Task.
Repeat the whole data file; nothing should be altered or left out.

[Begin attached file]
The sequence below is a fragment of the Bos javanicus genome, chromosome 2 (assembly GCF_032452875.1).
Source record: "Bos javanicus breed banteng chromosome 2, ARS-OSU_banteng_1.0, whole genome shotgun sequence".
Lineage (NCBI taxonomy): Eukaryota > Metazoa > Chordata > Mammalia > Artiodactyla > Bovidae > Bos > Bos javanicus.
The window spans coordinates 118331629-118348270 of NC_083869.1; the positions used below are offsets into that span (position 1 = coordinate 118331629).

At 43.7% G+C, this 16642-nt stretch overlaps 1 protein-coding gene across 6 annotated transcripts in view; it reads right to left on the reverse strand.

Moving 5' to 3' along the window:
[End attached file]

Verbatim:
The sequence below is a fragment of the Bos javanicus genome, chromosome 2 (assembly GCF_032452875.1).
Source record: "Bos javanicus breed banteng chromosome 2, ARS-OSU_banteng_1.0, whole genome shotgun sequence".
Lineage (NCBI taxonomy): Eukaryota > Metazoa > Chordata > Mammalia > Artiodactyla > Bovidae > Bos > Bos javanicus.
The window spans coordinates 118331629-118348270 of NC_083869.1; the positions used below are offsets into that span (position 1 = coordinate 118331629).

At 43.7% G+C, this 16642-nt stretch overlaps 1 protein-coding gene across 6 annotated transcripts in view; it reads right to left on the reverse strand.

Moving 5' to 3' along the window: